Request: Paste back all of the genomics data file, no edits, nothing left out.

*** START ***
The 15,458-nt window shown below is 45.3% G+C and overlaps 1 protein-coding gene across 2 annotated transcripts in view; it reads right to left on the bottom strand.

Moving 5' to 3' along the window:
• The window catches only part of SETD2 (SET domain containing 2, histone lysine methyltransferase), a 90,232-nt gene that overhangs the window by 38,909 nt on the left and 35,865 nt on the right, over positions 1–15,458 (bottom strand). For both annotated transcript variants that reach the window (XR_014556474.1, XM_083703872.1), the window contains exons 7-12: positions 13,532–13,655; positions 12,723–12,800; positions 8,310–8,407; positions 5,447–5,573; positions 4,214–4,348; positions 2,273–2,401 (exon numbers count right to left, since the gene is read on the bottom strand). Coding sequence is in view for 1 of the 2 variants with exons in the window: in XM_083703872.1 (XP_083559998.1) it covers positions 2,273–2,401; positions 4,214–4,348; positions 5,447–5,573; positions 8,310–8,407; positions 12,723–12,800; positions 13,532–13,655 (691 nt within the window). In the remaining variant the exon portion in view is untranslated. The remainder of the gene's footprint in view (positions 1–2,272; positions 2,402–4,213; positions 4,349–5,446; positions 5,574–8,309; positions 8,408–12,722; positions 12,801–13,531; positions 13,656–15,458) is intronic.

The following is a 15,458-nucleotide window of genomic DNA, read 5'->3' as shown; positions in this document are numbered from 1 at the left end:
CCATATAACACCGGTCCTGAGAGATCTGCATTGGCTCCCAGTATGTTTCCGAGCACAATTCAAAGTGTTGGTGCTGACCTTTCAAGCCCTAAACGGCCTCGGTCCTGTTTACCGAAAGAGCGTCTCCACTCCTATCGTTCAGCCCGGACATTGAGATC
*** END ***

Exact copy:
The 15,458-nt window shown below is 45.3% G+C and overlaps 1 protein-coding gene across 2 annotated transcripts in view; it reads right to left on the bottom strand.

Moving 5' to 3' along the window:
• The window catches only part of SETD2 (SET domain containing 2, histone lysine methyltransferase), a 90,232-nt gene that overhangs the window by 38,909 nt on the left and 35,865 nt on the right, over positions 1–15,458 (bottom strand). For both annotated transcript variants that reach the window (XR_014556474.1, XM_083703872.1), the window contains exons 7-12: positions 13,532–13,655; positions 12,723–12,800; positions 8,310–8,407; positions 5,447–5,573; positions 4,214–4,348; positions 2,273–2,401 (exon numbers count right to left, since the gene is read on the bottom strand). Coding sequence is in view for 1 of the 2 variants with exons in the window: in XM_083703872.1 (XP_083559998.1) it covers positions 2,273–2,401; positions 4,214–4,348; positions 5,447–5,573; positions 8,310–8,407; positions 12,723–12,800; positions 13,532–13,655 (691 nt within the window). In the remaining variant the exon portion in view is untranslated. The remainder of the gene's footprint in view (positions 1–2,272; positions 2,402–4,213; positions 4,349–5,446; positions 5,574–8,309; positions 8,408–12,722; positions 12,801–13,531; positions 13,656–15,458) is intronic.

The following is a 15,458-nucleotide window of genomic DNA, read 5'->3' as shown; positions in this document are numbered from 1 at the left end:
CCATATAACACCGGTCCTGAGAGATCTGCATTGGCTCCCAGTATGTTTCCGAGCACAATTCAAAGTGTTGGTGCTGACCTTTCAAGCCCTAAACGGCCTCGGTCCTGTTTACCGAAAGAGCGTCTCCACTCCTATCGTTCAGCCCGGACATTGAGATC